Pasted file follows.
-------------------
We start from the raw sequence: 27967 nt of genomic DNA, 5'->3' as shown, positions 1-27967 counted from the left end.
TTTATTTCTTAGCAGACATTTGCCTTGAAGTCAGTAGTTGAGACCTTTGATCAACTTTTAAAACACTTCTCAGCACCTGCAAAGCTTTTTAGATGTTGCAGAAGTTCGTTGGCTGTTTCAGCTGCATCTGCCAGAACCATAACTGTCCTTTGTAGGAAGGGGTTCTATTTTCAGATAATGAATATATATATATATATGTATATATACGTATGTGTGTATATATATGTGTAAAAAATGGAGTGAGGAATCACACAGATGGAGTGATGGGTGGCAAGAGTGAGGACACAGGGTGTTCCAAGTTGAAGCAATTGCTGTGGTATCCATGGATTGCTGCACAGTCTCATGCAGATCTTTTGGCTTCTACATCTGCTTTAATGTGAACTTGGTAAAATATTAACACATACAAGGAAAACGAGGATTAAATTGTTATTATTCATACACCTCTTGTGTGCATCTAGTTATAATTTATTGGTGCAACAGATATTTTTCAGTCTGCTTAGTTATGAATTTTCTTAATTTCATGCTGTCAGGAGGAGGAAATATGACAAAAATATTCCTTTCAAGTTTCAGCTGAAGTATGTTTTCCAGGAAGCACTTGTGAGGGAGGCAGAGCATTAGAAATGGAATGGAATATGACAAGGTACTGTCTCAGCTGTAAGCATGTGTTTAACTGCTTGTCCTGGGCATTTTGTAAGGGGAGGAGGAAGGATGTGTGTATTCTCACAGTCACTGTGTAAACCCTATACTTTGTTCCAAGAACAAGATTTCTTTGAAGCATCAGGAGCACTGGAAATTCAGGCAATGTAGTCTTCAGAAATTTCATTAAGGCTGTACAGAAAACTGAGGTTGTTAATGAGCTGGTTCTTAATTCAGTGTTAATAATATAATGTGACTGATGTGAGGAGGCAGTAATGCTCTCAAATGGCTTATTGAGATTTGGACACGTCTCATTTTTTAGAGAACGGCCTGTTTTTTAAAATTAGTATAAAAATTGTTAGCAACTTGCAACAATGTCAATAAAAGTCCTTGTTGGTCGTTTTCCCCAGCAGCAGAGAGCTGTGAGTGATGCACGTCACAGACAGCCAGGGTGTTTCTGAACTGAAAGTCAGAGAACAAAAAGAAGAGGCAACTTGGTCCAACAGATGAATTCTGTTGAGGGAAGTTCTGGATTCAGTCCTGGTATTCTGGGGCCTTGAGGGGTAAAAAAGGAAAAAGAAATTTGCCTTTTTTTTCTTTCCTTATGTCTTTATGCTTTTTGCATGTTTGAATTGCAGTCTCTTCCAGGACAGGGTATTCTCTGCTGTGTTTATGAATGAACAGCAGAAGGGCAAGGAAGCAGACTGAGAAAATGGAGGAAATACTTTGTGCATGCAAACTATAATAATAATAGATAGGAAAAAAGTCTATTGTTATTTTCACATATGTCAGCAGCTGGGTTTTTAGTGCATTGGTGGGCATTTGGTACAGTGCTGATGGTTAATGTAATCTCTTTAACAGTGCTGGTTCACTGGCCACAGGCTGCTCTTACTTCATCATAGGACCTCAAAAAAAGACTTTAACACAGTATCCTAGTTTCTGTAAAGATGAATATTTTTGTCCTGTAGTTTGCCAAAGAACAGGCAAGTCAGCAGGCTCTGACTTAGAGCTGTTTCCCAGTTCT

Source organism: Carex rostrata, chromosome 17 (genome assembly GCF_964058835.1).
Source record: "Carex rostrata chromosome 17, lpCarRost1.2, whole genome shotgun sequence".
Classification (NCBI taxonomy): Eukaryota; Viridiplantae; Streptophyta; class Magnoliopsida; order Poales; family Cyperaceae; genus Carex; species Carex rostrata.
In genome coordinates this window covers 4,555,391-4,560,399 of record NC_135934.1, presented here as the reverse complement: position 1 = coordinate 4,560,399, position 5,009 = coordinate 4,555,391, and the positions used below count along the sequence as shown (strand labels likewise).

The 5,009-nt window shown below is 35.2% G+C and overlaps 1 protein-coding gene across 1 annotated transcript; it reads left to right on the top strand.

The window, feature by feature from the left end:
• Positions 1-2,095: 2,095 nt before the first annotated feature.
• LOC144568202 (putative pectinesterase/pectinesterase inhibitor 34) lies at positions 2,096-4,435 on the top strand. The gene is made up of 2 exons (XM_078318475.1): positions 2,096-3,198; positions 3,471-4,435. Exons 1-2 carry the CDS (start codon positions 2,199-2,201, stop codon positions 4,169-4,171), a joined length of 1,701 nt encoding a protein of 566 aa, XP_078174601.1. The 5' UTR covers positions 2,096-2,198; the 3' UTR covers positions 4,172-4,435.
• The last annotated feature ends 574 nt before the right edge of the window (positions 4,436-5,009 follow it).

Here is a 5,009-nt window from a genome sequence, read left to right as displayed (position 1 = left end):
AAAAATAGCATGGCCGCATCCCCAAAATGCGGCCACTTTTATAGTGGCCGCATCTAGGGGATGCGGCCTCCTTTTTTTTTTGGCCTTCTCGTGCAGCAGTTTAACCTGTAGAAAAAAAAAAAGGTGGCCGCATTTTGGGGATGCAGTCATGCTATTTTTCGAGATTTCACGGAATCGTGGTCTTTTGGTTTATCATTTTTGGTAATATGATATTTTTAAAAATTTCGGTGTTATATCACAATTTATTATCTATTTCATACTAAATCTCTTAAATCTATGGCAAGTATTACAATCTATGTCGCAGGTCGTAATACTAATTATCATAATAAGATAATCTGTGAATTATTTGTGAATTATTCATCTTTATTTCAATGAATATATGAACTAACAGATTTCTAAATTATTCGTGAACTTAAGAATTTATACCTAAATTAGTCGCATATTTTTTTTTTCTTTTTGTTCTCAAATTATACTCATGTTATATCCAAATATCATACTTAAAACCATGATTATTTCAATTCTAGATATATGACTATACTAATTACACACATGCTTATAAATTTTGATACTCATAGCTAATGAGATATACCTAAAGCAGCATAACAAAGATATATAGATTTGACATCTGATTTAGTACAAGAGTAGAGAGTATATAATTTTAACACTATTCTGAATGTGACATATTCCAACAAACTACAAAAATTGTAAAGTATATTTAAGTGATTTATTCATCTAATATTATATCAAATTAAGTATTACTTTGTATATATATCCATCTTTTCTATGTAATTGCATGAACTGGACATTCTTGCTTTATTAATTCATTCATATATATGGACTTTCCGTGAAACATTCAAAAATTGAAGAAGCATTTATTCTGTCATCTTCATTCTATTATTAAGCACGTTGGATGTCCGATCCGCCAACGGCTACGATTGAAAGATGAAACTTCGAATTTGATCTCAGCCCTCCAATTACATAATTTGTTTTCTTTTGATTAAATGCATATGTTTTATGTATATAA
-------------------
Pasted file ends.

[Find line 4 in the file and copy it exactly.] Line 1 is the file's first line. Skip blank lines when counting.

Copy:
Source record: "Carex rostrata chromosome 17, lpCarRost1.2, whole genome shotgun sequence".